Students set up camp on the campus of Sorbonne University to stage a protest against the war in Gaza, in Paris on April 29.

Despite the students' specific demands, Sciences Po's leadership says it would refuse to cut ties or investigate its relationships with four Israeli universities. With the overnight occupation of a school auditorium into Friday morning, the student campaigners responded that their demonstrations would continue — though far more peacefully and less confrontationally than in the United States.

"I feel like the context for U.S. and here are different," El Gataa said. "Unfortunately what I've seen in the U.S. is that there's a lot of extremism in some in some settings."

But by Friday morning, police units began to gather outside Sciences Po's campus — just as they had at another high profile Paris university, the Sorbonne — after authorities requested their help evacuating the students.

Another group, Goldsmiths for Palestine, was created in November last year at Goldsmiths University in London, when students started conducting walkouts, urging university management to make a statement condemning the circumstances facing Palestinians and to divest from a business called Nice Ltd. that sells surveillance equipment to government for use by police units and prison systems.

Graduate student Danna Liu Macrae says their move this week to occupy part of the college's library was quite specific to Goldsmiths, where students had earlier disbanded a previous encampment after university management offered to discuss their concerns, but had then grown disillusioned with those efforts.

"We had sat in multiple meetings with them, and they had made some commitments which they pulled out of — with little explanation," says Liu Macrae, speaking of the latest library occupation. "It made sense for us to put the pressure back on to hold them accountable, make sure they follow through with their commitments."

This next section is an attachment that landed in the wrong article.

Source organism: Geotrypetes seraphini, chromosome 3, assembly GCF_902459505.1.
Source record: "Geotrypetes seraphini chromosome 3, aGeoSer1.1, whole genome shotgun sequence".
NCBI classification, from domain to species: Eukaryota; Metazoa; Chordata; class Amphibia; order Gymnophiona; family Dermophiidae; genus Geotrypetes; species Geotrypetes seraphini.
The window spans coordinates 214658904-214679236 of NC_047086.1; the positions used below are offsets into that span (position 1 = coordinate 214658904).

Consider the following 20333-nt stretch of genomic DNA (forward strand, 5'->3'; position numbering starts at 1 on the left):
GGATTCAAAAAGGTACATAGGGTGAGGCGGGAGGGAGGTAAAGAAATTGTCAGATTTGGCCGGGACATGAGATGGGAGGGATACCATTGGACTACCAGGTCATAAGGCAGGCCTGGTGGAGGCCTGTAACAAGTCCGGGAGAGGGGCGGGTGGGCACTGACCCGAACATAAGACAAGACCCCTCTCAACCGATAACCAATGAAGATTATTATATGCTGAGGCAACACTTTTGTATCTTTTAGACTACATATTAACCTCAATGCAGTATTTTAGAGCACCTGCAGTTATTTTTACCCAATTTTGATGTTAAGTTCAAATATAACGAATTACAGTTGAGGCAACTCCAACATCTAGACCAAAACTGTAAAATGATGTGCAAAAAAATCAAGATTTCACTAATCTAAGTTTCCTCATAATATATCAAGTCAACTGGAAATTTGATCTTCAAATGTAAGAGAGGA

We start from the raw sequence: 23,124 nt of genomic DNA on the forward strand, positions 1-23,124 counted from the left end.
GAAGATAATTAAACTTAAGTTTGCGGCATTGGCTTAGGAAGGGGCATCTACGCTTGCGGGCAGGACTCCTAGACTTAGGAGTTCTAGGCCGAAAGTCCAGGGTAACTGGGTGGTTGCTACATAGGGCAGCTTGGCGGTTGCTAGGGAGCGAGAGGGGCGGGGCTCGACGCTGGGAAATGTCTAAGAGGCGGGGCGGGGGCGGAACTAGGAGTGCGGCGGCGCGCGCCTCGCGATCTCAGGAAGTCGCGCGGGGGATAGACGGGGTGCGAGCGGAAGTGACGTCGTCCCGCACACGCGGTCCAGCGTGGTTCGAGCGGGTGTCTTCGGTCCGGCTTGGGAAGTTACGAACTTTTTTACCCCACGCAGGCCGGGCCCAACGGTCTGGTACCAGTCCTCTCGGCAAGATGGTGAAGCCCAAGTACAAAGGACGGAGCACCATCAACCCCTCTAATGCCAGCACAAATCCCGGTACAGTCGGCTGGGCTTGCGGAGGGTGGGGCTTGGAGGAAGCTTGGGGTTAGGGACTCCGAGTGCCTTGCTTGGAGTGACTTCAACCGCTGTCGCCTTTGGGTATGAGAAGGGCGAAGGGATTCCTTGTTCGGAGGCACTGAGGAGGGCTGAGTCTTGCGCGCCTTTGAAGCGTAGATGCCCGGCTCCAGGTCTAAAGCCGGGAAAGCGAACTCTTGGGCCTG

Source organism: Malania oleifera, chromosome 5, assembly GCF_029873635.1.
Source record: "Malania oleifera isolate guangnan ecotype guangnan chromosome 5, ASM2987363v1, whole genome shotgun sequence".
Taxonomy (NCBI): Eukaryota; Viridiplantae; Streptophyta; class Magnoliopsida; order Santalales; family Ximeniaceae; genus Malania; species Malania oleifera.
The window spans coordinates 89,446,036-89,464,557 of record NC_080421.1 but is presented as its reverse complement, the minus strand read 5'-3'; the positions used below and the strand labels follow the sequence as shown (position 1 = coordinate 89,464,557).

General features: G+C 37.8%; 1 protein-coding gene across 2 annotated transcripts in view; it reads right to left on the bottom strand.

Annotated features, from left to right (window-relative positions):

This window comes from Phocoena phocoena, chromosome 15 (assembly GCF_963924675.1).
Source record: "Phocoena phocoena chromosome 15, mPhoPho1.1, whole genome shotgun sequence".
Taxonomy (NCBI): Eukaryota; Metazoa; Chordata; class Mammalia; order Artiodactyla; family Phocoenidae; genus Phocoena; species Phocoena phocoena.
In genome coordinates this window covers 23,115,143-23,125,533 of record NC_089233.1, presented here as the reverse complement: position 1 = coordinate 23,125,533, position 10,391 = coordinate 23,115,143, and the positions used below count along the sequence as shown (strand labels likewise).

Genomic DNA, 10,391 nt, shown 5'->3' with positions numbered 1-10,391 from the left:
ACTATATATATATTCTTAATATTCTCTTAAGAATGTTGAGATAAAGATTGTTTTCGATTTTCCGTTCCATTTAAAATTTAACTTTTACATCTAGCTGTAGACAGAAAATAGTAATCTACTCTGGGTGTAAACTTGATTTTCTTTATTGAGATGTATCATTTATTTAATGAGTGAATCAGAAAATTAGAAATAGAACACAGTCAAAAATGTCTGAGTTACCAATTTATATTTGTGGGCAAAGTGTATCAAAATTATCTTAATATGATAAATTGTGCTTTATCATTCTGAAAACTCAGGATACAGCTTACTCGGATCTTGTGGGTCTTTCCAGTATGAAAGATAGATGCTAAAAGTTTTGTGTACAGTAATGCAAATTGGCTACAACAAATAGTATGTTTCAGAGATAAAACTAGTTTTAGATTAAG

The pro-Palestinian protests across U.S. campuses have meanwhile prompted largely positive reactions from contemporaries and peers elsewhere — without much sign of the pro-Israel counter-protests seen at several American colleges.

At the National Autonomous University of Mexico, known as UNAM, bullhorns at the country's largest college boomed across campus Thursday as students erected several tents in front of the university's administration buildings to protest Israel's military actions in Gaza.

Mexican geography student Alexa Carranza says she was heartened by the U.S. college protests, particularly since she had long considered U.S. students to be apathetic about global injustice. "To see them wake up inspired me," she says.

Thursday was the first day of the protest, and students were demanding the state of Mexico — not just their own university — should entirely sever its diplomatic relations. "Break ties with Israel," a small crowd chanted, as some students spray-painted signs that read "Long Live Palestine."

At Warwick University, where police and university authorities have largely kept the situation calm, Fraser Amos says the treatment of American student protesters has been "appalling" and his group wants to show "full solidarity" with similar encampments from Columbia University in New York to the University of Texas in Austin.

For Samir Ali, an undergraduate at Goldsmiths in London, students like her are on the front foot right now, at this moment of mutual global support. "We see ourselves as part of that collective struggle and part of that collective student movement," she says.

A woman raises her fist while she shouts slogans during a  demonstration against Israel's attacks on Gaza, in Mexico City,  April 13.
/ Daniel Cardenas/Anadolu via Getty Images
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Daniel Cardenas/Anadolu via Getty Images
A woman raises her fist while she shouts slogans during a demonstration against Israel's attacks on Gaza, in Mexico City, April 13.

It's an emotional kinship for Ana Jiménez, an 18-year-old UNAM student who grew up in Guerrero, a Mexican region ravaged by drug-related conflict. She says she can relate very powerfully to Palestinian children caught up in the Gaza conflict.

"We need global solidarity, an empathetic world," Jiménez says. "When you're young, there is no other choice but to be a revolutionary."

Eleanor Beardsley contributed reporting from Paris. Eyder Peralta contributed reporting from Mexico City.

Copyright 2024 NPR

Willem Marx
[Copyright 2024 NPR]